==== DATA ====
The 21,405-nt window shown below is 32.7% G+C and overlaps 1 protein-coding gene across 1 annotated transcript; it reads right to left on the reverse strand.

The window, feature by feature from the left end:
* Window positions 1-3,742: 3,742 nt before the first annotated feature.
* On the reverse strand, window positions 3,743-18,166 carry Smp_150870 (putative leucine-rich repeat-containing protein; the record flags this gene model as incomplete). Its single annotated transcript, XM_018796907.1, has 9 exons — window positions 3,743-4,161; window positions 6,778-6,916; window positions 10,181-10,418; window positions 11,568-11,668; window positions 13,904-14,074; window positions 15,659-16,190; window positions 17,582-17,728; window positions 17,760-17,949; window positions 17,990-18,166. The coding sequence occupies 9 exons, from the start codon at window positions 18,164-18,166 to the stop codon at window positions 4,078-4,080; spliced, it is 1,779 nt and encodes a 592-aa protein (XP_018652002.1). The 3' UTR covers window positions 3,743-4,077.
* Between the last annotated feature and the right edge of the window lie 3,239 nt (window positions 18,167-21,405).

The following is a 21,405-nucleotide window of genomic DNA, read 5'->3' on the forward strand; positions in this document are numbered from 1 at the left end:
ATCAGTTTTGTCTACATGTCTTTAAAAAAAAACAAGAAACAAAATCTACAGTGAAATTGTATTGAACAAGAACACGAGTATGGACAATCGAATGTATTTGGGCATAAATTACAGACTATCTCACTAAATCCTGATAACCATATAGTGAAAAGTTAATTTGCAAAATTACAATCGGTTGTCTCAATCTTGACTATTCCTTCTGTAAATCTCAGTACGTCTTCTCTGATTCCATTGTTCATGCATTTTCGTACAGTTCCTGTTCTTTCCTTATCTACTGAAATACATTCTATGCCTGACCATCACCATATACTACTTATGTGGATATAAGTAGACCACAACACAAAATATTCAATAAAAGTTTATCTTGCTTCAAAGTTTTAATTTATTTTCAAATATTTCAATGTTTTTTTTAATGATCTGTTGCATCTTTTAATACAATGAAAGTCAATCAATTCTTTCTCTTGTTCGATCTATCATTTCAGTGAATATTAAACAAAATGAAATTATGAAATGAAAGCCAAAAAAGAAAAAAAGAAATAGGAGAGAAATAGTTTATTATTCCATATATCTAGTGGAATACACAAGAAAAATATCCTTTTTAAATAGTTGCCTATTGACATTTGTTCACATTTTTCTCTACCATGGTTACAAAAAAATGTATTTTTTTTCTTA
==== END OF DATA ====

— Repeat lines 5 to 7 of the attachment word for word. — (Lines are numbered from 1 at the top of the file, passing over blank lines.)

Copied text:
* Between the last annotated feature and the right edge of the window lie 3,239 nt (window positions 18,167-21,405).

The following is a 21,405-nucleotide window of genomic DNA, read 5'->3' on the forward strand; positions in this document are numbered from 1 at the left end:
ATCAGTTTTGTCTACATGTCTTTAAAAAAAAACAAGAAACAAAATCTACAGTGAAATTGTATTGAACAAGAACACGAGTATGGACAATCGAATGTATTTGGGCATAAATTACAGACTATCTCACTAAATCCTGATAACCATATAGTGAAAAGTTAATTTGCAAAATTACAATCGGTTGTCTCAATCTTGACTATTCCTTCTGTAAATCTCAGTACGTCTTCTCTGATTCCATTGTTCATGCATTTTCGTACAGTTCCTGTTCTTTCCTTATCTACTGAAATACATTCTATGCCTGACCATCACCATATACTACTTATGTGGATATAAGTAGACCACAACACAAAATATTCAATAAAAGTTTATCTTGCTTCAAAGTTTTAATTTATTTTCAAATATTTCAATGTTTTTTTTAATGATCTGTTGCATCTTTTAATACAATGAAAGTCAATCAATTCTTTCTCTTGTTCGATCTATCATTTCAGTGAATATTAAACAAAATGAAATTATGAAATGAAAGCCAAAAAAGAAAAAAAGAAATAGGAGAGAAATAGTTTATTATTCCATATATCTAGTGGAATACACAAGAAAAATATCCTTTTTAAATAGTTGCCTATTGACATTTGTTCACATTTTTCTCTACCATGGTTACAAAAAAATGTATTTTTTTTCTTA